Here's the first pitfall that you need to watch out for. If you repeatedly approach a malicious or recalcitrant dog owner, to ask him to take responsibility for his dog, you can absolutely count on him portraying you as the bad guy and himself as your innocent victim; that is something that, from his perspective, he must do.

That's because, almost always, when you encounter an intractably obstinate person keeping a chronically barking dog, you are either dealing with a substance abuser, or, you are dealing with a diagnosable personality disorder, (usually a Borderline, or a Narcissistic, or a Paranoid, or an Antisocial Personality Disorder) who is incapable of participating in mutually respectful relationships.

To the perception of such a person, everyone they encounter is either their superior or their inferior, which is very much the same phenomenon we find in the way dogs view themselves. However, unlike dogs who can be perfectly happy living their lives in the inferior position, predatory personality disorders can only feel worthwhile if they view themselves as dominant. To really grasp what those people are about, you have to understand that their joy in life comes not from joining with those around them in harmonious cooperation, but from conquering their acquaintances in conflict.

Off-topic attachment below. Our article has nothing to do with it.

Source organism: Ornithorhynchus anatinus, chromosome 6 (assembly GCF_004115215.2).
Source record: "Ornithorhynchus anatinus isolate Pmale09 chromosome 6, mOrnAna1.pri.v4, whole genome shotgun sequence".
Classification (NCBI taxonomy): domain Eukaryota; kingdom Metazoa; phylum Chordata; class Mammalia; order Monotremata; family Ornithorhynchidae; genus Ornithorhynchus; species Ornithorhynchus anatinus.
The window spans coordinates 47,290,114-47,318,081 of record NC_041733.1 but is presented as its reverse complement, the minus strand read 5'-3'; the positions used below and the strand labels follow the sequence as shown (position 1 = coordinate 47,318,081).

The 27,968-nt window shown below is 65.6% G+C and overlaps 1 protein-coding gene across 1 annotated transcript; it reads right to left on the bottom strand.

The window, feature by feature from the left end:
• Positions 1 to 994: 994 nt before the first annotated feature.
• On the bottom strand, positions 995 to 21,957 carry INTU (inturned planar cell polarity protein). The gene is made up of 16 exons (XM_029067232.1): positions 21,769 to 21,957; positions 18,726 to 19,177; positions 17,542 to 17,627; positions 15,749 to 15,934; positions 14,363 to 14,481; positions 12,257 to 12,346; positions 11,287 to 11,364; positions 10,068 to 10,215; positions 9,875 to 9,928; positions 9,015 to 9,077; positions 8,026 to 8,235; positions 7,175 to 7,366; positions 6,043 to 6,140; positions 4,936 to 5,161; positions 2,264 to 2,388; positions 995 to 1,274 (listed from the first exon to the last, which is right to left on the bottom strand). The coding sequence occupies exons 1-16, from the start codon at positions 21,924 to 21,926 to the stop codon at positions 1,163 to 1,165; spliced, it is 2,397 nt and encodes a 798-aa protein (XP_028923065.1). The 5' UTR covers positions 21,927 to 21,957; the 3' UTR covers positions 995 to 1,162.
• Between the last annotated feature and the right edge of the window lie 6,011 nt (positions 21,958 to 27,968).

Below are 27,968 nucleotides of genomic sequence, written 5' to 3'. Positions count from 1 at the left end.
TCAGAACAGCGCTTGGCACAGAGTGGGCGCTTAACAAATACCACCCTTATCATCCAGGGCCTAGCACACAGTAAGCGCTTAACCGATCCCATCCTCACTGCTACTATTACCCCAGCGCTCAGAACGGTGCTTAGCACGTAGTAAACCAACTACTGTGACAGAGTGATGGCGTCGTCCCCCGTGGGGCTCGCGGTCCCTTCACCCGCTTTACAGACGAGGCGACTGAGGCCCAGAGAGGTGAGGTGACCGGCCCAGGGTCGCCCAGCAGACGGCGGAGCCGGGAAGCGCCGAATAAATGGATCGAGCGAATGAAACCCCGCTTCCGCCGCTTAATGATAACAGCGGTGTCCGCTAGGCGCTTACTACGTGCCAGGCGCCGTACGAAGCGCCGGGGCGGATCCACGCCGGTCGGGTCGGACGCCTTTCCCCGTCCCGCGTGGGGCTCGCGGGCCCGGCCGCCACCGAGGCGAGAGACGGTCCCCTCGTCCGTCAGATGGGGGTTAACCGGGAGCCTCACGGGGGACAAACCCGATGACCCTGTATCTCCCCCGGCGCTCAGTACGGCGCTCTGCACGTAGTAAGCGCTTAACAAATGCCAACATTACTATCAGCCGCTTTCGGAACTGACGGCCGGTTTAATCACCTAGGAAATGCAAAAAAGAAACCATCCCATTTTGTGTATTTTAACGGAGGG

If indeed you are dealing with one of the predatory personality disorders then, more likely than not, your neighbor's decision to fill your home with the sound of his barking dog was an expression of his dominant one up-manship to begin with. So when you show up asking him to quiet the animal, he is going to view your request as an attempt to unseat him and assume the throne of dominance yourself. That means that, while for you the whole thing is about whether or not you are going to have a quiet place to live, from his point of view it is all part of a contest that will determine who is to be triumphant and who is to be humiliated.